Annual Round the Island Relay 2013
In recent years, the Annual Round the Island Relay has gained significant recognition and reputation. That’s evident when even on short notice of merely a few weeks, a total of 49 teams signed up for the event! (This is the highest number of participation in record). It’s become quite the vogue. Be it to race competitively, or just for fun, it infuses new vigour and excitement to the word ‘team’ work.
There are 12 legs in a team. All 12 are equally important. No runner is spared the heavy burden of either gaining/sustaining a lead for the team or slowing it down. And no one can assume that a strong team guarantees victory. But if you have trump cards like national runners in your team, your chances of winning would significantly improve.
This year, I was privileged to have the opportunity to run once again for the Forward Runners. In 2011, we broke years of losing streak and finally emerged as the Men’s Veteran Champion after beating our long-time rival, the Taiping Road Runners. This year, I was initially roped in by Choo Hooi for the mixed team. But there were last minute changes and I ended up running in the Men’s Veteran team once again. And similarly, this year, the Taiping boys are back to defend their title and to give us a good run for our money.
It was 5 am. 8th Dec 2013. Teams of runners gathered at the Esplanade for the buses’ dispatch to their respective stations scattered across the island. I was assigned as the 12th leg. So, mine was the last to leave. But as we gathered alongside the Taiping boys, we were rather intimidated by their field of strong runners. Frankly, I was a little concerned because for this year, our strongest leg Khir Salleh was assigned to the Men’s Open team. And Choo Hooi had assigned himself in the mixed team to beef it up. Then again, neither was I too perturbed. I figured, by the time the baton reaches the 12th leg, we would have either gained a significant lead, or disastrously lag too far behind that any of my single effort would not really add much to the outcome. My role was just to bring it home. The onus was really on the first 11 runners to battle it out. But as it turned out, we were rather surprised by a twist in the tale as the race unfolded.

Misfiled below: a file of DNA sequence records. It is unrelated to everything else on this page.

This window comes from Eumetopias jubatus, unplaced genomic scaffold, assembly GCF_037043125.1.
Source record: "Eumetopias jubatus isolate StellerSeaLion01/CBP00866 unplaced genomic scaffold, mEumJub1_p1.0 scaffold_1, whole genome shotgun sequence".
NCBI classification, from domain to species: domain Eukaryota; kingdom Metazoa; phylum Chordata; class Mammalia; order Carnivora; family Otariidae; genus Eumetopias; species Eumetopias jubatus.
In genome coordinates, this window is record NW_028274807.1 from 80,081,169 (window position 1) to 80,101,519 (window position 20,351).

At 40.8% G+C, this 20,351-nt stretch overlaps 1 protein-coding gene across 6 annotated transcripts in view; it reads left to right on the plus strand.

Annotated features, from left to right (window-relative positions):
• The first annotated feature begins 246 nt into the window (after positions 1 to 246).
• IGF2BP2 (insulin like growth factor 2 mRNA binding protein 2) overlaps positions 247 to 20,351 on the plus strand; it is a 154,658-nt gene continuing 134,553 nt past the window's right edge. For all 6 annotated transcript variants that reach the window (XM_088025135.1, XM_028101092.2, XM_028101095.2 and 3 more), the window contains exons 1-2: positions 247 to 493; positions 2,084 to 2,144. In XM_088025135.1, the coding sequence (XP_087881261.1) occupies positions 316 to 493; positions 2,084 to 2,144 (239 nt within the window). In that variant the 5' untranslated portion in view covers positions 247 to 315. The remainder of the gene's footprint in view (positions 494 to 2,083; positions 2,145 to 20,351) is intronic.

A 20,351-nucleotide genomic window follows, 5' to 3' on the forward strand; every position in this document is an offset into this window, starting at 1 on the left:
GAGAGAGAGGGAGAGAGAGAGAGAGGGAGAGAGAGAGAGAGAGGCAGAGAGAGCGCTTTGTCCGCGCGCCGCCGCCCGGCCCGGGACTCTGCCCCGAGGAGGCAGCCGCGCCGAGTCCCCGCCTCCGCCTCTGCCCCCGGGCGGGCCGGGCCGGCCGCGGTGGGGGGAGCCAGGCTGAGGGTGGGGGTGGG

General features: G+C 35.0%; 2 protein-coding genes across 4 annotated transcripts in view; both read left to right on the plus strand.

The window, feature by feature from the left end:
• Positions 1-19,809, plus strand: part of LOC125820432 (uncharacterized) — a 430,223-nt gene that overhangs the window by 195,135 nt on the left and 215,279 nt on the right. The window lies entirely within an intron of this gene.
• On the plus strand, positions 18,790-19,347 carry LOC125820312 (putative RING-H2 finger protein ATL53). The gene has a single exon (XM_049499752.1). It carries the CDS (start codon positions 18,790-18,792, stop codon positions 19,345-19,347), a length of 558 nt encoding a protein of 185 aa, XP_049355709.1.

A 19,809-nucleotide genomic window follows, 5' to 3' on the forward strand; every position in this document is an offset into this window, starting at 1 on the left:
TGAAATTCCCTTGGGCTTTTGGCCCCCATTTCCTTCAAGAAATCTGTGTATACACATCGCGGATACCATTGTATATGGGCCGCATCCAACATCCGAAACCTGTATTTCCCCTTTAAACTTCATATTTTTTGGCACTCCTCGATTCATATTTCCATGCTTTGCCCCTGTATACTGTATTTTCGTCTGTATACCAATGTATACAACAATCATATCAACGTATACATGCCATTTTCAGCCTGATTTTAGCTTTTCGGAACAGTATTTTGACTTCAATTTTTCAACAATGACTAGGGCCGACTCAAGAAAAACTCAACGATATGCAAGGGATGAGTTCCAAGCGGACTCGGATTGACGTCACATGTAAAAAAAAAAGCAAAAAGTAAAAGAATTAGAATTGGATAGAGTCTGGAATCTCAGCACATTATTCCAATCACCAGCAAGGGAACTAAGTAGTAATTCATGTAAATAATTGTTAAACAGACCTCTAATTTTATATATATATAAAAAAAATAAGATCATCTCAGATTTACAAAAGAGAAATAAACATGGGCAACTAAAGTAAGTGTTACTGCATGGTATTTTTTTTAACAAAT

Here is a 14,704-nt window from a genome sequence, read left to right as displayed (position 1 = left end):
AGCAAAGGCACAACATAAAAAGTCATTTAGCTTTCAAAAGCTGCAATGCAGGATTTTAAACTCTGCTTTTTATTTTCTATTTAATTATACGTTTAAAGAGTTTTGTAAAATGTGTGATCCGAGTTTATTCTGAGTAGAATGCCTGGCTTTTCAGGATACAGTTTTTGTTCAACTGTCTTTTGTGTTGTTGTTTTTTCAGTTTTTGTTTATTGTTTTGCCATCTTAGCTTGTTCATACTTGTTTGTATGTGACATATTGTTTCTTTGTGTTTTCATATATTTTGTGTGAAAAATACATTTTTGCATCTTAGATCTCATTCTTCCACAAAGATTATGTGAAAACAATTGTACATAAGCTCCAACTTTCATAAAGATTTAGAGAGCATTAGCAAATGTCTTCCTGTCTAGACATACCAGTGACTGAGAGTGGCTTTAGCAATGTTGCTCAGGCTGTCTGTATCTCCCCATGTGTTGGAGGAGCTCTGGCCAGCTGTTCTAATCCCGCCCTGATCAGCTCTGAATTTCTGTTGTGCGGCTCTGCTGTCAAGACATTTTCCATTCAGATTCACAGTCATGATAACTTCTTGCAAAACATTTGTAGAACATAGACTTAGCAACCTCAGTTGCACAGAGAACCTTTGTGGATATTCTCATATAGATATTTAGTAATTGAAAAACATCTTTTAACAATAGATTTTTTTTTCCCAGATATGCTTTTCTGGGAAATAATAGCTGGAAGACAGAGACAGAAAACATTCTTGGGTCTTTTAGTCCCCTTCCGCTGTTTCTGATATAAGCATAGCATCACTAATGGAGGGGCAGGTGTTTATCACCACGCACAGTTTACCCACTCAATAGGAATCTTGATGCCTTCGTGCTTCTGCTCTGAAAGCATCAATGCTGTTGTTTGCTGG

I speak of the strength of our rival, but our team is no wimp either. In fact, a few were former sub 3 marathoners. We stand a good stead in winning this as long as we give it our utmost.
The list of the team mates:
1st Chuah Kean Kok. 2nd Tan Kok Tiong. 3rd Cheong Kin Eve. 4th Goh Jin Eng. 5th Neoh Chye Hin. 6th Quah Seng Kar. 7th Tan Chee Khung. 8th Yee Weng Cheong. 9th Kamalavanan A/L Balasubramaniam. 10th Tung Chin Seng. 11th Muniandy A/L Krishna. 12th Me.
There is an advantage of being the last leg. Staying only a few blocks away from my drop off station, I could afford to pop back home for a short nap. All I had to do was to return to the station approximately at 9am to wait for the arrival of the 11th leg. All in the details….
But on the flip side, by 10 am, the sun would be glaring in its full glory. So, running under this kind of scorching condition is no fun at all. The only consolation is that it is only for 5km.